Let’s talk turkey


For most people, the closest they have ever gotten to a real turkey is the family dinner table at Thanksgiving. But Blue the Therapy Turkey aims to change that.

For most people, the closest they have ever gotten to a real turkey is the family dinner table at Thanksgiving. But Blue the Therapy Turkey aims to change that.

Blue is the 35-pound pride and joy of Marsha Edwords, a Lakeside resident and farmer. Marsha was raised on a farm and loves animals, particularly turkeys. Her collaboration with Blue began about two years ago, when Marsha received a unique Christmas present from her daughter—a trip to Valley Center to replace a beloved pet turkey that had recently died. There, Marsha had a wide variety of turkeys to choose from, finally settling on a six-month-old male Blue Slate Heritage Turkey. The choice of name was obvious.

Blue Slates are a relatively rare turkey breed and are considered threatened. Recognized since 1874, their numbers once dwindled to only about 100 in the world, though today the population has increased to nearly 10,000. These are not the turkeys bred for the dinner table. Considered a “Heritage Turkey,” a type of domestic turkey that retains “historic characteristics” that no longer exist in turkeys raised for consumption they are more likened to the wild turkey. Their life span is seven to 10 years.

Turkeys live to wander and explore, constantly searching for anything on the ground that they might eat. Fruits, vegetables, insects, leaves, and commercial turkey food will fill that bill. Their habits can keep the bugs under control.

Turkeys are actually rather intelligent birds. Wild turkeys have been known to move to safer ground during hunting season. At his new home, Blue learned to push open the gate that secured his yard and escape. They are even trainable to act as a guard or even an attack turkey, as they have very large, clawed feet and can be quite imposing once they are aggravated.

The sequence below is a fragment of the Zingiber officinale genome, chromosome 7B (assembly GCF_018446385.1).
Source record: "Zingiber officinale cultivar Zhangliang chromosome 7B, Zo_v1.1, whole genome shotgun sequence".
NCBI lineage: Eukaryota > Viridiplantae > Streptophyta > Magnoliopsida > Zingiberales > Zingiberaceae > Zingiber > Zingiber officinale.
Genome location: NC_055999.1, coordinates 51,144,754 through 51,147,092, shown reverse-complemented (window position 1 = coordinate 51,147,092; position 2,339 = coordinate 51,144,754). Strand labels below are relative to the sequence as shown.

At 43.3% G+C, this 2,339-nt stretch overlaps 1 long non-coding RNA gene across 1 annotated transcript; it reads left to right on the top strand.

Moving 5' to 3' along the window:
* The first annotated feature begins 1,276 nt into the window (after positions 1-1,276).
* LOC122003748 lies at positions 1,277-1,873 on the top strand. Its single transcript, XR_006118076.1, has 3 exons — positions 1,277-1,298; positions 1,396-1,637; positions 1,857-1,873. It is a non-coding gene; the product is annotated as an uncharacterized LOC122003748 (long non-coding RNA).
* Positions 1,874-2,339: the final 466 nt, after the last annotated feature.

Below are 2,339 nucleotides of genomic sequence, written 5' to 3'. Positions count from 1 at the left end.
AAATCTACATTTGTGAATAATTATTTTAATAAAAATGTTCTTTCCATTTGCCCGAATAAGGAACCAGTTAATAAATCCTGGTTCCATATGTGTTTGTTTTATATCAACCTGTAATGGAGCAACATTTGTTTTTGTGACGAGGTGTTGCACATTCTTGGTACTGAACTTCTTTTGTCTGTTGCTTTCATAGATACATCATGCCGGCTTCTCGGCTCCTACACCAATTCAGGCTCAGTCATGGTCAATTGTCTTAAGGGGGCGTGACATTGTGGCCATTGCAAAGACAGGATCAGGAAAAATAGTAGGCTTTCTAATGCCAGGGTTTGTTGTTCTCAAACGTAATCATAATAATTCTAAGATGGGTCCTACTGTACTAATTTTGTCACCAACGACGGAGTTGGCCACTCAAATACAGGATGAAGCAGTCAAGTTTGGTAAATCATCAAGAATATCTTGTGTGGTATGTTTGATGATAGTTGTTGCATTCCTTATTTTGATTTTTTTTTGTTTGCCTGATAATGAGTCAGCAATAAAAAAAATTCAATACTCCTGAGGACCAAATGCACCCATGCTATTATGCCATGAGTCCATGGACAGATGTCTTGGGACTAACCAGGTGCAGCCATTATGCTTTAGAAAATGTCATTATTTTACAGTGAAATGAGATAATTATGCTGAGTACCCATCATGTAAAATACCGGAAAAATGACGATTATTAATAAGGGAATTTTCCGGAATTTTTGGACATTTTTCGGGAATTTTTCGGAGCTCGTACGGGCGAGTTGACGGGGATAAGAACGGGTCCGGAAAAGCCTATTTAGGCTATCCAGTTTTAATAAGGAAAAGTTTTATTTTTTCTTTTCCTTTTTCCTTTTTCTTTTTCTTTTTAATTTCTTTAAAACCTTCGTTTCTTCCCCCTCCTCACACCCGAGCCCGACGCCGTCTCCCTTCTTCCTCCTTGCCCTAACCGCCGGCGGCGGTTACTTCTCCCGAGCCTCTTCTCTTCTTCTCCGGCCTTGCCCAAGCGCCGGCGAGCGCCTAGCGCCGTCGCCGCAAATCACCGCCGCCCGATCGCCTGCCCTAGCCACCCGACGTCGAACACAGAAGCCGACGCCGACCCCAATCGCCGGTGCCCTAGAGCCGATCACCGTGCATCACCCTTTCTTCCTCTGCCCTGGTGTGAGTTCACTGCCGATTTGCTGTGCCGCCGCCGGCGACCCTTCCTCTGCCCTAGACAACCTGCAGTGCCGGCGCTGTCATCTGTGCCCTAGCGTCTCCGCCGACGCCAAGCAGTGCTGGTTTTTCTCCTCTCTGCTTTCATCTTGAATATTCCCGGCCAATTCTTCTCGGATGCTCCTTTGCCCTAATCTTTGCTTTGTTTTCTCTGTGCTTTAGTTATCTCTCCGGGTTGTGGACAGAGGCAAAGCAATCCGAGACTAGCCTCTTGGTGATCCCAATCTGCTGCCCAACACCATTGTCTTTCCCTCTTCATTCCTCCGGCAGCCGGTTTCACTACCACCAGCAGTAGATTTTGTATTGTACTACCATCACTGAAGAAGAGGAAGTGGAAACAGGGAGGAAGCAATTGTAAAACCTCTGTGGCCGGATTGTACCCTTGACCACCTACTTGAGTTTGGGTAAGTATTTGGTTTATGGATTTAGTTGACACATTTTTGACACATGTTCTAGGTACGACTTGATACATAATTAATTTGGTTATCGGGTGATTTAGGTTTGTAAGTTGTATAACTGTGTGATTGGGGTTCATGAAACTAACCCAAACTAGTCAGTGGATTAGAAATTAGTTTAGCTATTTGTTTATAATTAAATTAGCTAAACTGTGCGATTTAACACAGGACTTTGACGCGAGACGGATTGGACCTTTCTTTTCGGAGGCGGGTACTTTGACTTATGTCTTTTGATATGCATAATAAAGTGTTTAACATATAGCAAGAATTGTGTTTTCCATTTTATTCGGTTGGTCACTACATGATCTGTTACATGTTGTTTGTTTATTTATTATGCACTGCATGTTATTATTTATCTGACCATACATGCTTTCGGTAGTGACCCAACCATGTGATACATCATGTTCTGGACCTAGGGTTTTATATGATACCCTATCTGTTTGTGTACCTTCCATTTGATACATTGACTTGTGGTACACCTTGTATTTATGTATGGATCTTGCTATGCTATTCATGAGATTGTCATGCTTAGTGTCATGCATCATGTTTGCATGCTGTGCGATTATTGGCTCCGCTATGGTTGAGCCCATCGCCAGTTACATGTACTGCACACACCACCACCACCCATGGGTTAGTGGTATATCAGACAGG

Turkeys can fly quite well. Blue and his five wives must have their feathers trimmed regularly or they could fly the coop, so to speak. At dusk, Blue and his crew automatically move into their turkey house to be secured for a safe night’s sleep.

Blue was about six months old when he first laid eyes on Marsha. Turkeys will bond with a human at a very young age and particularly well with children. Once bonded, they imprint on that individual for life. Now when he sees her, Blue immediately heads for Marsha. The sound of her voice often results in a loud “gobble.” Once she got to know Blue, Marsha felt he had “a gentle soul.” She thought he might be good as a therapy animal.

Animal Assisted Therapy has actually been around for a quite a while. Various animals have been used for therapy, including domesticated pets, farm animals, and even marine mammals. The goal is to calm emotions, social settings, or even cognitive functions. For the past year, Blue has been busy visiting with young and old folks alike. At a senior assisted living home, a 100-year-old woman was tickled to pet a turkey for the first time in her long life. Children get a kick out of him as well. One family hired Blue as a surprise guest at their annual Thanksgiving gathering. Fortunately for Blue, he was not bred to be a holiday treat.

When he is the center of attention, Blue turns on the charm. He shows off by puffing out his feathers (looking more like a traditional turkey). This substantially increases his perceived size. His head turns from blue to red and his “snood” – the dangling piece of skin that droops over his beak – elongates from a little nub to several inches in length. Blue becomes very animated. He grunts and shuffles his feathers as he struts about, sometimes dancing and often letting loose with a loud turkey call. Blue will definitely get your attention.

Blue is available for therapy visitations. Marsha and her husband Richard can be reached at (619)507-4178.

“Country Living: Let’s Talk Turkey” was part of a series of Saturday programs held at and sponsored by the Lakeside Branch Library, located at 9839 Vine Street in the community of Lakeside. Check their online site for future program dates and times at WWW.SDCL.ORG/LOCATIONS_LK.HTML. All events are free.

Let’s talk turkey


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